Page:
Visit Stay Bookish for more book reviews!As an avid reader, it's always refreshing when you come upon a book that completely takes you by surprise. Going into Signs of You, I never really knew what to expect, especially since it was a debut novel. It baffles me now why this book isn't more acclaimed and hyped because oh my goodness, it's brilliant.From the very first chapter, the voice establishes itself right away. It's strong and emotional, which made me interested and invested in Riley's narrative then and there. Riley feels like she's going crazy when she sees her dead mother at the grocery store. Her distress about this was unmistakable and definitely left me longing to know what unfolds from this inciting event. Moreover, Riley's grief and guilt from losing her mother because of a tragic accident after a huge fight, really resonated. Emily France portrays grief in such a genuine way and I love how she ties it all together later on as the plot thickens.“That old, familiar ache fills my body. I know it's grief. I've lived with it for over two years, and I know it so well. It's like a roommate who never leaves the house, like the brother I never had... And sometimes, you almost forget he’s there. Almost.”Perturbed and feeling haunted, Riley turns to her closest friends, Jay, Kate and Noah, who understood tragedy just as much as she did, having each lost a loved one. To her disbelief, she finds out they've been seeing their own dead family members as well. Connected by their heartache and adversities, the group ventures to find out the reason for their strange visions.One of my favorite things in the book was Riley's relationship with her friends. I think it's so rare and beautiful to find people who truly understand you and what you've been through and who are as close as family. Each character was different in their own way, but I really admired how tight-knit their friendship was, that they would travel lengths to find Noah when he suddenly vanishes later on.“My deepest, darkest fear is that maybe we don't ever get over some things. maybe we just carry them around, permanently, these heavy, dull aches in the heart. And maybe they don't heal; maybe we just learn to work around the pain.”I loved how being there for your friends is given such a huge importance in the book, as well as the fact that people connect not because of shared grief but because they share what grief has let them see. Aside from the friendships, I also loved the father-daughter dynamics in this book. Riley's relationship with her dad was complex but also very real, especially after mourning Riley's mom for two years.“If I’d never been hurt, if I’d never been through anything, I might have only seen the bright stars like Sarah and those other super popular girls. And they’d blot out the really beautiful people. The people who sometimes get overshadowed—the intricate flares and filaments.” He looks at me, directly at me, with those eyes. “I wouldn’t wish what has happened to us on anyone. But if it hadn’t happened, I would never have seen you—a beautiful, complicated loop of light.”Another thing that I think Signs of You portrays really well was unrequited teenage love. Riley, who's been crushing on Jay for the longest time, was a true image of a girl pining over her clueless guy best friend, one thing I'm sure a lot of readers will find relatable. Unrequited love aside, I loved the light romance in the book so much. I pretty much shipped Noah and Riley since the first quarter of the book!  The brief but sweet happily-ever-after was so so gratifying that it made my heart soar.“And I kiss him. Like really kiss him. I’ve never kissed a boy before, not like this. And I feel it. From the top of my head, past my glued-together heart, all the way down to my unpainted toenails. I’m two places at once—forever in this moment, on this porch, grounded by this kiss, this warmth, this now-ness, and simultaneously soaring in the storming sky. Swooping like dizzy birds, unafraid of rushing dark clouds. And then I soar twenty feet higher, let the ground get smaller and smaller—because he’s kissing back.”The huge mystery of the book revolves around the reason why Riley and her friends are seeing spirits and I was perplexed in the best way but also incredibly satisfied with how it was explained. Seriously, the whole mystery plot was remarkable. I love how so much of it was trying to decrypt an enigmatic ancient relic related to St. Ignatius. The author did such a great job looking into this aspect and I admit that I was totally captivated by the mystical elements in the book that I even did my own research right after reading. It was just so fascinating and I think the mystery and mystique are what makes this book so memorable and one of a kind.“Portae ad caelum: doorways to heaven. We’re all doorways. To the other side. That’s what the dead are trying to do. To cross through us.”But what makes Signs of You so special for me is how I was absolutely moved by the amazing introspection on the way spirits influence us and how we can let ourselves be their portals by truly living. I've never been a spiritual person but I loved how this brought out this side of me. I was touched by how lovely and inspiring the spirituality in the story was written that I was actually in tears after reading one of the best scenes in the book. I'm so impressed by Emily France's poignant prose and I wish more YA books grappled with spirituality so teenagers can get in touch with their own beliefs.“Missing my life is no way to remember you,” I whisper. “Living is.”To sum up, Signs of You is a transcendent story dealing with grief, mystery and spirituality. With vivid characters, emotional scenes, powerful writing and an engrossing mystery, it reminds us how we can remember the people we've lost. This is one heck of an unforgettable debut and I can't wait to read whatever Emily France rights next!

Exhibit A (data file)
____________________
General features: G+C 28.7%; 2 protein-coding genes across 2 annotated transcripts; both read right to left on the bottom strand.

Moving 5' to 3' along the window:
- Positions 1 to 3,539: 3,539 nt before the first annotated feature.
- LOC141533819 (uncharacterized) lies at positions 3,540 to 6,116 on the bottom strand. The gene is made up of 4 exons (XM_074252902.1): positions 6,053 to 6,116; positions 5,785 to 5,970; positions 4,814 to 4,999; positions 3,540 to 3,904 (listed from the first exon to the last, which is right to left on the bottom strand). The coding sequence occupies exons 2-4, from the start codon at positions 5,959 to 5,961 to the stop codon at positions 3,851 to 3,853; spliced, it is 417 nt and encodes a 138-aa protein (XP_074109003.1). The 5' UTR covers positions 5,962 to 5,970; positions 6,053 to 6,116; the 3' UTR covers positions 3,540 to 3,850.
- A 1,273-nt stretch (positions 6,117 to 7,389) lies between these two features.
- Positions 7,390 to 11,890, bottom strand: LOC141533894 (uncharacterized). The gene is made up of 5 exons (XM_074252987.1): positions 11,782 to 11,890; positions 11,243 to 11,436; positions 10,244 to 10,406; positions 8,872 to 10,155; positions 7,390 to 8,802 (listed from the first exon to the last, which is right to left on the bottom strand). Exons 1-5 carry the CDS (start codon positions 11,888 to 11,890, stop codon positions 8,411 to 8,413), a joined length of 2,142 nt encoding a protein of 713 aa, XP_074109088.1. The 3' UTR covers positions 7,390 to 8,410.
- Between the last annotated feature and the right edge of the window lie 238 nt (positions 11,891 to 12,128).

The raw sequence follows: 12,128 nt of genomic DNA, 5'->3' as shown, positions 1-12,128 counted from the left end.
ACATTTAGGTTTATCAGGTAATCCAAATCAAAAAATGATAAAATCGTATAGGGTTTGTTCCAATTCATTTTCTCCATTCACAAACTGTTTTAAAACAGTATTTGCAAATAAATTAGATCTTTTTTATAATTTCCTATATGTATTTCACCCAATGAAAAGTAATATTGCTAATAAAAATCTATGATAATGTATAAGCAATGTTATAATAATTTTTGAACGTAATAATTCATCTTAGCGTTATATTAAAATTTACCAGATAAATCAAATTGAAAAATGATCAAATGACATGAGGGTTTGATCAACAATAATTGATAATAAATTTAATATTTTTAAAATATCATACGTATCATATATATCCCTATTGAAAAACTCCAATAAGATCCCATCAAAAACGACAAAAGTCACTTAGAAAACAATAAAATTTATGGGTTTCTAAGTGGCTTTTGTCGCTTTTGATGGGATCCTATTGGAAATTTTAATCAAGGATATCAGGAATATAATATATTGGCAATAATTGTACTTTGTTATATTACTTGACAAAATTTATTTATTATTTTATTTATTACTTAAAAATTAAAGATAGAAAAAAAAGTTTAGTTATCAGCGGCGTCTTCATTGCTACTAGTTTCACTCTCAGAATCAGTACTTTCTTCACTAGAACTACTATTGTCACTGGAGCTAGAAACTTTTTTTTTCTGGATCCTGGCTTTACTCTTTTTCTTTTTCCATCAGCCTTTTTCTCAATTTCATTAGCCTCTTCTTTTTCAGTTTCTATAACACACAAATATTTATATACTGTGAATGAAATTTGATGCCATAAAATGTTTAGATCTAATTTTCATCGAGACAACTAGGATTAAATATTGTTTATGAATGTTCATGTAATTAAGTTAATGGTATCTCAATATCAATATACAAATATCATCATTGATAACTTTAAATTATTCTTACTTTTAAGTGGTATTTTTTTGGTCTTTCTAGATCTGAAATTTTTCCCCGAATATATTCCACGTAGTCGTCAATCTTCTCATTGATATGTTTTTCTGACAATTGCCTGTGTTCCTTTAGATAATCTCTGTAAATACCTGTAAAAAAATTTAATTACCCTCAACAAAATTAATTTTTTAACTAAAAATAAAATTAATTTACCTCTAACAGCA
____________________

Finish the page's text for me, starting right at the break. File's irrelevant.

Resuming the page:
• Trina (Between Chapters)